“Maybe part of it was our players, just in general, weren’t as good as they were before. That was part perception, part reality. At the end of the day, it took to the very last second to get it done.”
Ah, I get it. Other teams looked at the guys we had available and didn’t think they were that good, but isn’t that where you come in to sell them? I mean, someone sold you on Louie Eriksson being a major piece in the Seguin trade so surely you have someone to sell your guys for other teams, no?
No, wait, I’ve got it. Maybe there was some fluctuation in the offers you were getting because of who was still available or who wasn’t?
“No fluctuation. It was just kind of that we were fourth or fifth on the chart and most teams have the same chart.”
That’s not what Ray Shero said. He said your ask came down quite a bit in the last 10 minutes. Maybe your ask didn’t fluctuate? Either way, he waited you out, bro. Seems to me that a guy that’s on pace for 20 goals again on a contract that is basically free (in terms of NHL money) should have been worth more than a 3rd round pick and a dude that won’t ever play, no? Maybe just take the pick in this case.
“It’s a different process when you’re asking for prospects.”
Alright, I’ll buy that. Can you run down the process for me a little bit?
“You have to sort through them with your own scouts and then their scouts. It’s harder. You get something that’s more readily available to you so it’s a harder process.”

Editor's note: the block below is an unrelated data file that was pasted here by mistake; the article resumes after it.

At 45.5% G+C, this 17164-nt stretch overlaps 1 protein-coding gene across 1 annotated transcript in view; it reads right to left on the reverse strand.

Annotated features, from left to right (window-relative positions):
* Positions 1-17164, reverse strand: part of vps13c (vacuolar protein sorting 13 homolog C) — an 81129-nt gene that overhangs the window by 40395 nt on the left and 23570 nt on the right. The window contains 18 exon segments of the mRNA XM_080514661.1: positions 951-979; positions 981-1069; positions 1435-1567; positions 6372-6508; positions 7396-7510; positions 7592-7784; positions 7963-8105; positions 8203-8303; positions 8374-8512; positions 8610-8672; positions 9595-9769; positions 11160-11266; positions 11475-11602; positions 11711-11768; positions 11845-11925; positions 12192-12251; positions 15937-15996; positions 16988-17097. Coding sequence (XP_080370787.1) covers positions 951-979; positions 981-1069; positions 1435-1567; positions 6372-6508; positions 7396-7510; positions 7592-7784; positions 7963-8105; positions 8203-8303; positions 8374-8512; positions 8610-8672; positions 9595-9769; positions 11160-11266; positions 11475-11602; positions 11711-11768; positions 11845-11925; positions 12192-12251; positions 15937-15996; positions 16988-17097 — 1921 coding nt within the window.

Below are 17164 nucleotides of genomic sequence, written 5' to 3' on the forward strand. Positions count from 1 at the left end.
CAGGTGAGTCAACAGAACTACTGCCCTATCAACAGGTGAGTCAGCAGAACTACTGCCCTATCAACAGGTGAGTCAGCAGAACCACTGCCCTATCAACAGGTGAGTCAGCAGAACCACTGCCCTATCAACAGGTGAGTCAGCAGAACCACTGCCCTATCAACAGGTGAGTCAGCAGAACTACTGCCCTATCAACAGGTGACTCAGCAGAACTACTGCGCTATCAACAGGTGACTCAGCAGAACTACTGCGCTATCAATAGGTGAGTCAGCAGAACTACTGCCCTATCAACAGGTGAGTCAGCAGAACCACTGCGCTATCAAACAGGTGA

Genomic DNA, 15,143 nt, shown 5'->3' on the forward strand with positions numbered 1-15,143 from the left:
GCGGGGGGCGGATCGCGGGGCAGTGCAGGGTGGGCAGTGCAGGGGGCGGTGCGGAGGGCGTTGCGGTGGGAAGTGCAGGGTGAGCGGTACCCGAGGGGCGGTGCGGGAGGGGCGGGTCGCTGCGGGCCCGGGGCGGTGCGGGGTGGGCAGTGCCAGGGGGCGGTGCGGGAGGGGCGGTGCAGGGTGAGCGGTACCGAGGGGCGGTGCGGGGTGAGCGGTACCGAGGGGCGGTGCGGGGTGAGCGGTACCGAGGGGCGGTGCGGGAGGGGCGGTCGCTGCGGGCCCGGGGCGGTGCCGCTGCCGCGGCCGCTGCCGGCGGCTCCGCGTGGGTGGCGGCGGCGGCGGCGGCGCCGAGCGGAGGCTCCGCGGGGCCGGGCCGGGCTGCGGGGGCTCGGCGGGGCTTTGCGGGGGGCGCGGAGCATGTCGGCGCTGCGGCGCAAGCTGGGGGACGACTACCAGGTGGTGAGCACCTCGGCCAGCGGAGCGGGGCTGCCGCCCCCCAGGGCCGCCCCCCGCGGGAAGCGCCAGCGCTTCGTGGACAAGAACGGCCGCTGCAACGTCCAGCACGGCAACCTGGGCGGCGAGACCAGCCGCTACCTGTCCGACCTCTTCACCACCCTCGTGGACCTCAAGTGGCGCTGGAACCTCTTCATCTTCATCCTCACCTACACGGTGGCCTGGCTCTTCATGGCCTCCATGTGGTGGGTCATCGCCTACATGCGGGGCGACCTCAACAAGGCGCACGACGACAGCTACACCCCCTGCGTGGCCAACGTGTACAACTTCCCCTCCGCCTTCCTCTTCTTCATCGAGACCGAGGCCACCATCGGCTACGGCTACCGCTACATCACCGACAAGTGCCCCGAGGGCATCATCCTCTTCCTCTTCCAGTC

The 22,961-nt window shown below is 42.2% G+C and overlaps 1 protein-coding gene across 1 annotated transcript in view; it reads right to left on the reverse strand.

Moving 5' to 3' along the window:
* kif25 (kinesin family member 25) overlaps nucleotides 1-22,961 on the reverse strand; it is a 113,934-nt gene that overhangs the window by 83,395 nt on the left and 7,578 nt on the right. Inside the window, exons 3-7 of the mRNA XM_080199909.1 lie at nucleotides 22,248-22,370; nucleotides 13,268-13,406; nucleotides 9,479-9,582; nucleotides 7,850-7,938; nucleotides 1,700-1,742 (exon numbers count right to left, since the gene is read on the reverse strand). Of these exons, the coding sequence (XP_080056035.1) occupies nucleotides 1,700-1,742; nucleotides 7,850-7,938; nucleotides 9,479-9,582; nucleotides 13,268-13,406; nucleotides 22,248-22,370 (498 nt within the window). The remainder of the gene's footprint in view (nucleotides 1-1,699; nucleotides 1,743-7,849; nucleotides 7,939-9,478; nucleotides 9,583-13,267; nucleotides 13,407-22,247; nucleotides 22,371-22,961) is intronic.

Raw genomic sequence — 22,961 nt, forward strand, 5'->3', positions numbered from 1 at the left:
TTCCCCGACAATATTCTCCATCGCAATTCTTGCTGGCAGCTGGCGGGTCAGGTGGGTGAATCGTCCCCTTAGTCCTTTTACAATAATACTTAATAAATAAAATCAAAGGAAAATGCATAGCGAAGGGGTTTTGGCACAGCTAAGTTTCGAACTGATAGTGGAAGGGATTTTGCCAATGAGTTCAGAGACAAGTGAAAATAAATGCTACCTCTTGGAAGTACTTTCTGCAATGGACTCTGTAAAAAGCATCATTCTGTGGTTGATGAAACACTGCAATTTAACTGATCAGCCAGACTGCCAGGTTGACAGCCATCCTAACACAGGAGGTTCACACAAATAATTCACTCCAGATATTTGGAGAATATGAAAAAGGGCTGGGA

Ooooookay… You’re not being honest with me here, are you? I believe that it’s a tougher process to get a prospect than a pick but if the “prospect” you’re getting has no chance at ever playing then what was the point? Why not just take a higher pick in that case?
“Maybe I would have liked a little bit more for Pat, but we’re happy with what we got.”
On why Mike Cammalleri was not traded
For me, one of the most interesting parts of the presser came when Mark Spector asked why Mike Cammalleri was not traded. According to Chiarelli:
“There was not a lot of interest nor did I actively shopping him.”
Wait, what? What do you mean you weren’t actively shopping him? The guy is a UFA at the end of the year and is playing some of his best hockey of the season and you didn’t think that getting an asset for the guy would be a good idea? Well, I guess they’ll be re-signing Mike Cammalleri then because that’s the only way that this sentence makes any sense.
On moving toward the draft and summer
When asked about what comes next for the Oilers, Peter Chiarelli didn’t offer much aside from some vague plans that most people would have expected anyway.